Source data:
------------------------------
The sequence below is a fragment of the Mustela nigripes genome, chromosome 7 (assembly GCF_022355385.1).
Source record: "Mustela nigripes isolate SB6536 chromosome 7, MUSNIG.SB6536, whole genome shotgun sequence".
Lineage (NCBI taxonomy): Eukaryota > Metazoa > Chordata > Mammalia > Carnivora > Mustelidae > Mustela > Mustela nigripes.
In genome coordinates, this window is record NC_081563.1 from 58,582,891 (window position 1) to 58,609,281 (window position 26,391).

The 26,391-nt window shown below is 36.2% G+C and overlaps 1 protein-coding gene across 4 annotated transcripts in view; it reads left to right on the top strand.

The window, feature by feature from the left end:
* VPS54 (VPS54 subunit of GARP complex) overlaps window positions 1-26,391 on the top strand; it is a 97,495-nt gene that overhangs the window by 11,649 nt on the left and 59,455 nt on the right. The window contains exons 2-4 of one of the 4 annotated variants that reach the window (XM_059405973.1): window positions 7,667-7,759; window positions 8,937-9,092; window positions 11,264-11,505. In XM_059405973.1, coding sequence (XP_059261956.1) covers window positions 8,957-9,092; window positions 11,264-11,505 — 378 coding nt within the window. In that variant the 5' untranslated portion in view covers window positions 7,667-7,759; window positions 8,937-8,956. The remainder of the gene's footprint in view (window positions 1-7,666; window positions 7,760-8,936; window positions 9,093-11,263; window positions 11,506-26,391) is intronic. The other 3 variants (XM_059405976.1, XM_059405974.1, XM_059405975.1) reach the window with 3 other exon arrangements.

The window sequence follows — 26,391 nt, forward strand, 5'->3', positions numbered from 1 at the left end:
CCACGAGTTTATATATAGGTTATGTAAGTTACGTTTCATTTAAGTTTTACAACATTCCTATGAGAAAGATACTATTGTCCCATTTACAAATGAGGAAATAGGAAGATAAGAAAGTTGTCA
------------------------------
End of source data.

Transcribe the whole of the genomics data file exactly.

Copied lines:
The sequence below is a fragment of the Mustela nigripes genome, chromosome 7 (assembly GCF_022355385.1).
Source record: "Mustela nigripes isolate SB6536 chromosome 7, MUSNIG.SB6536, whole genome shotgun sequence".
Lineage (NCBI taxonomy): Eukaryota > Metazoa > Chordata > Mammalia > Carnivora > Mustelidae > Mustela > Mustela nigripes.
In genome coordinates, this window is record NC_081563.1 from 58,582,891 (window position 1) to 58,609,281 (window position 26,391).

The 26,391-nt window shown below is 36.2% G+C and overlaps 1 protein-coding gene across 4 annotated transcripts in view; it reads left to right on the top strand.

The window, feature by feature from the left end:
* VPS54 (VPS54 subunit of GARP complex) overlaps window positions 1-26,391 on the top strand; it is a 97,495-nt gene that overhangs the window by 11,649 nt on the left and 59,455 nt on the right. The window contains exons 2-4 of one of the 4 annotated variants that reach the window (XM_059405973.1): window positions 7,667-7,759; window positions 8,937-9,092; window positions 11,264-11,505. In XM_059405973.1, coding sequence (XP_059261956.1) covers window positions 8,957-9,092; window positions 11,264-11,505 — 378 coding nt within the window. In that variant the 5' untranslated portion in view covers window positions 7,667-7,759; window positions 8,937-8,956. The remainder of the gene's footprint in view (window positions 1-7,666; window positions 7,760-8,936; window positions 9,093-11,263; window positions 11,506-26,391) is intronic. The other 3 variants (XM_059405976.1, XM_059405974.1, XM_059405975.1) reach the window with 3 other exon arrangements.

The window sequence follows — 26,391 nt, forward strand, 5'->3', positions numbered from 1 at the left end:
CCACGAGTTTATATATAGGTTATGTAAGTTACGTTTCATTTAAGTTTTACAACATTCCTATGAGAAAGATACTATTGTCCCATTTACAAATGAGGAAATAGGAAGATAAGAAAGTTGTCA